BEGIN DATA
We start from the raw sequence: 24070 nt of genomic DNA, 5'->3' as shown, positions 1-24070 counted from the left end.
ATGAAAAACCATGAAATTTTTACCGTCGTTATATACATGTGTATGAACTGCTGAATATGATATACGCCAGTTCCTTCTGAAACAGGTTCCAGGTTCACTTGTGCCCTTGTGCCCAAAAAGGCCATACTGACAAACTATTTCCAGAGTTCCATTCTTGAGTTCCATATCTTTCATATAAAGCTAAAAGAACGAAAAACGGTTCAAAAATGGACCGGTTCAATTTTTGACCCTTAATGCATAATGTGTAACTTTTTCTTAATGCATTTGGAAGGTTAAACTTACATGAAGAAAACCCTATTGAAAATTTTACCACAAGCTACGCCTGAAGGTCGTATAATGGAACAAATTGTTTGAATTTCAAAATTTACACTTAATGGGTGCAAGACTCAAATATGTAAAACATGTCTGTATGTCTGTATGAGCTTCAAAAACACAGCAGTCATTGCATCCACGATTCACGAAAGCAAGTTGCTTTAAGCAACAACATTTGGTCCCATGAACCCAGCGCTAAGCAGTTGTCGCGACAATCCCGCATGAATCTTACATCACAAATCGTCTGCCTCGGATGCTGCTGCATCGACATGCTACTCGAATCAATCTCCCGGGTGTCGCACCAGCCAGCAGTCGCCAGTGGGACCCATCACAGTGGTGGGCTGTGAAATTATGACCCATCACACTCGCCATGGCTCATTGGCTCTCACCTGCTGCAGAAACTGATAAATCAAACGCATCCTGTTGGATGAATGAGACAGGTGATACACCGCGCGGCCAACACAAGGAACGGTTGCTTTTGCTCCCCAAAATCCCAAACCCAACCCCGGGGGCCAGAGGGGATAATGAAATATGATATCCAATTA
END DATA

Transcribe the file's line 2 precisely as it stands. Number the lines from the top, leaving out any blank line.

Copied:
ATGAAAAACCATGAAATTTTTACCGTCGTTATATACATGTGTATGAACTGCTGAATATGATATACGCCAGTTCCTTCTGAAACAGGTTCCAGGTTCACTTGTGCCCTTGTGCCCAAAAAGGCCATACTGACAAACTATTTCCAGAGTTCCATTCTTGAGTTCCATATCTTTCATATAAAGCTAAAAGAACGAAAAACGGTTCAAAAATGGACCGGTTCAATTTTTGACCCTTAATGCATAATGTGTAACTTTTTCTTAATGCATTTGGAAGGTTAAACTTACATGAAGAAAACCCTATTGAAAATTTTACCACAAGCTACGCCTGAAGGTCGTATAATGGAACAAATTGTTTGAATTTCAAAATTTACACTTAATGGGTGCAAGACTCAAATATGTAAAACATGTCTGTATGTCTGTATGAGCTTCAAAAACACAGCAGTCATTGCATCCACGATTCACGAAAGCAAGTTGCTTTAAGCAACAACATTTGGTCCCATGAACCCAGCGCTAAGCAGTTGTCGCGACAATCCCGCATGAATCTTACATCACAAATCGTCTGCCTCGGATGCTGCTGCATCGACATGCTACTCGAATCAATCTCCCGGGTGTCGCACCAGCCAGCAGTCGCCAGTGGGACCCATCACAGTGGTGGGCTGTGAAATTATGACCCATCACACTCGCCATGGCTCATTGGCTCTCACCTGCTGCAGAAACTGATAAATCAAACGCATCCTGTTGGATGAATGAGACAGGTGATACACCGCGCGGCCAACACAAGGAACGGTTGCTTTTGCTCCCCAAAATCCCAAACCCAACCCCGGGGGCCAGAGGGGATAATGAAATATGATATCCAATTA